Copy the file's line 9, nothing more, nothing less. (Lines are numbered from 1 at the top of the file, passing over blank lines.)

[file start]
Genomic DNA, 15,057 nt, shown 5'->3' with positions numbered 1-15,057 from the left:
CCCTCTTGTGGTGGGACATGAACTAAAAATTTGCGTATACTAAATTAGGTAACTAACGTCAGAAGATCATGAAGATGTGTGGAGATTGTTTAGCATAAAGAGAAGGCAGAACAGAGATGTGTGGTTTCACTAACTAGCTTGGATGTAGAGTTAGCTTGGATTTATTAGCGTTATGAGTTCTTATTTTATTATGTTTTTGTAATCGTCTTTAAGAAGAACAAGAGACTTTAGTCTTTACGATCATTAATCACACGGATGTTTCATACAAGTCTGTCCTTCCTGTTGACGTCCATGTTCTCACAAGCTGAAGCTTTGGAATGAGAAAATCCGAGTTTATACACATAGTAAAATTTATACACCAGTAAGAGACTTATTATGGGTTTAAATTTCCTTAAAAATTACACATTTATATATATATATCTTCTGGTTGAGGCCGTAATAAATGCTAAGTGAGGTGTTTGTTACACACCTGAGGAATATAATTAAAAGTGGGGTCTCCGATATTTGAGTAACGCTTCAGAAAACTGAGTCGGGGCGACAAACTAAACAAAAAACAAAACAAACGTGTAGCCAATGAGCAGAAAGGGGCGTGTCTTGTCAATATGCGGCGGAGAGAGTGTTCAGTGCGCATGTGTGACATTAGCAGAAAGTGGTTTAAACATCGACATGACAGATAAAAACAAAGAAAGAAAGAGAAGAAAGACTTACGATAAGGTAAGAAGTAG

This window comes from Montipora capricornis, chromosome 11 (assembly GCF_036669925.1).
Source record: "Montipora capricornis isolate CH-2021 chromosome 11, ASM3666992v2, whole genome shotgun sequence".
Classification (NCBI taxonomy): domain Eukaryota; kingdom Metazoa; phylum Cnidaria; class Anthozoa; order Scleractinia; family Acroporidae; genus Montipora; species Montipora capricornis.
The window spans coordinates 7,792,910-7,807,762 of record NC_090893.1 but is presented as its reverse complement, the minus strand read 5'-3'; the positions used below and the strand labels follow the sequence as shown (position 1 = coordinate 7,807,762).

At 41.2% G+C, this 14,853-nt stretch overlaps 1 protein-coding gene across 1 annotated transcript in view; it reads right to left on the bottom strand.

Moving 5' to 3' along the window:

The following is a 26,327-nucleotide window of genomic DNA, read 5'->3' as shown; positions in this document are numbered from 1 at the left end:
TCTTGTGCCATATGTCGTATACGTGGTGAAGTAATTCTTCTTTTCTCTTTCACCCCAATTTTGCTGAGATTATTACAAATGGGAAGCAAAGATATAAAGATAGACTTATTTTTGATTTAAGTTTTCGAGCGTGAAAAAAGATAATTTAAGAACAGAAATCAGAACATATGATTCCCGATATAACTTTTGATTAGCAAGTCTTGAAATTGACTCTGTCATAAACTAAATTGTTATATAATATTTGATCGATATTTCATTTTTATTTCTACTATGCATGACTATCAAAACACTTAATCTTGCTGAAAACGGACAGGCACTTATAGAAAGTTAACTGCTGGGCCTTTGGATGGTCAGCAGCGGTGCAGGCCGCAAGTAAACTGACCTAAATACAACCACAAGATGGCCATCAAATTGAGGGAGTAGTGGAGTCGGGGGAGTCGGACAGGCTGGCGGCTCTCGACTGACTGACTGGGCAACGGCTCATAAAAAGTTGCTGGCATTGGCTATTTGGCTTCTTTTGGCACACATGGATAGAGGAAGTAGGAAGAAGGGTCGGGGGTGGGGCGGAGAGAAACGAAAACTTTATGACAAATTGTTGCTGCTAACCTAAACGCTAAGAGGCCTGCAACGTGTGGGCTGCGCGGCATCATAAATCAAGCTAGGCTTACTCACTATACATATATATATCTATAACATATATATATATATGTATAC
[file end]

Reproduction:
The following is a 26,327-nucleotide window of genomic DNA, read 5'->3' as shown; positions in this document are numbered from 1 at the left end: